No matter at what time I set my alarm clock the internal one always seems to go off about 15 minutes before hand. So it was bleary eyes that I pulled myself out of bed at 4:45am to head off in search of yellow wagtails. The reason for the very early start is that I wanted to be on site for first light as the photo situation means the light quickly swings round and makes for some difficult lighting.
An hour later and I was in position but had already had an encounter en route with a Whinchat despite the light at that stage being a bit limited. They really are such attractive little birds but this one proved typically tricky to get close to.
Th yellow wagtails at this site are a game of patience. They inhabit a large agricultural field and the only chance of photographs is when they land on the field fence line or an adjacent track. I could hear the birds calling and see the occasion one flitting up in to the air out of the crop to catch a passing fly. So the wait began. Eventually a male bird flew across and landed on a fence post. The first encounter with a male yellow wagtail each year is always a moment of pause just to admire their vivid yellow.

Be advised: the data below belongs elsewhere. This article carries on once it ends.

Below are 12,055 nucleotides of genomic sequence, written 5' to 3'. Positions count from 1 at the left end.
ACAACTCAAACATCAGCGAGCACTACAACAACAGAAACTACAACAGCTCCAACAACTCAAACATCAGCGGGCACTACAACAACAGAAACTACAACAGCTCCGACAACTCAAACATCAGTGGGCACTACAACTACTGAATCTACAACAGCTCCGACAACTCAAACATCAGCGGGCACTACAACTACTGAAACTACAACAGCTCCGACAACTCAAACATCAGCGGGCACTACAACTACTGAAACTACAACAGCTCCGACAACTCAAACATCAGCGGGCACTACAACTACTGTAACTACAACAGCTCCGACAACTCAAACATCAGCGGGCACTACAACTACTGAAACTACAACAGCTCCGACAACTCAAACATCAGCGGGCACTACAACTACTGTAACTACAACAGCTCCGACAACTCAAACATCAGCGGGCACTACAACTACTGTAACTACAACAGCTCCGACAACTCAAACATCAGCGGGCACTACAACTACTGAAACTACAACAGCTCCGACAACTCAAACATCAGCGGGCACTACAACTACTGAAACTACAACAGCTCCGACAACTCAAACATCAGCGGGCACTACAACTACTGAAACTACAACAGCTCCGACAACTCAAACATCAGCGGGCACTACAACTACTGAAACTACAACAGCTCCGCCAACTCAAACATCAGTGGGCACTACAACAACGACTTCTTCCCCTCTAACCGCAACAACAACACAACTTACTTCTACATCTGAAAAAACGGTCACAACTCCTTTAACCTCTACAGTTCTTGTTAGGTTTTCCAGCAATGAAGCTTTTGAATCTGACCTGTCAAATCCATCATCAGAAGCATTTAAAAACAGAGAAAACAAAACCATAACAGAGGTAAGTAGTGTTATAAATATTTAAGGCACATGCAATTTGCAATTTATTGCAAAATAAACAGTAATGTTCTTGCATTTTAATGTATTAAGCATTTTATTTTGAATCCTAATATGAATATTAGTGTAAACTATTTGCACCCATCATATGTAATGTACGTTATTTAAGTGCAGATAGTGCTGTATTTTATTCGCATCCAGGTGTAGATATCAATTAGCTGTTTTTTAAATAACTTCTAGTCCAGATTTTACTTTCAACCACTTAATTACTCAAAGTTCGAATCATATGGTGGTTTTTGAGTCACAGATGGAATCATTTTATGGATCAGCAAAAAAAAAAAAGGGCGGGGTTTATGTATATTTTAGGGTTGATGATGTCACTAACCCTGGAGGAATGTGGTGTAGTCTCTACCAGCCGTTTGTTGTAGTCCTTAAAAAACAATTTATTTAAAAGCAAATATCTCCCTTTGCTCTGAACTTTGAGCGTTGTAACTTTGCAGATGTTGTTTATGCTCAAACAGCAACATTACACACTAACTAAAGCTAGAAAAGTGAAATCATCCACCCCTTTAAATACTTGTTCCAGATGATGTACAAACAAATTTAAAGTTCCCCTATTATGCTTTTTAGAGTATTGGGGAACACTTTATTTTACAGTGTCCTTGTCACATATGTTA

The bird disappeared back to its field and I was forced to wait once more. However, it was an enjoyable wait in the still early morning as the sun rose and with a mixed dawn chorus of song for company. Another male appeared or maybe the same one.
There are many different races of yellow wagtail which are mainly distinguished by the different coloured heads with the UK version being unique with its yellow and green. After some more waiting another bird appeared and this time landed on the barbed wire between the posts.
This bird stayed for a while and hopped up on to a post and started their distinctive high pitch call.
His efforts had the desired effect and a female quickly appeared nearby before they flew off together across the field at which point I decided it was time to make a move.
Before heading home I had a quick look around to see what else I could find but this only produced a Meadow Pipit.
and a hovering male kestrel on the look out for a rodent breakfast.
This was a good reminder that it probably time for me to head home for some cornflakes and cup of tea after a very enjoyable session. After breakfast It was then back to bed for an hour to rest those bleary eyes and ensure some functionality later in the day after the early start.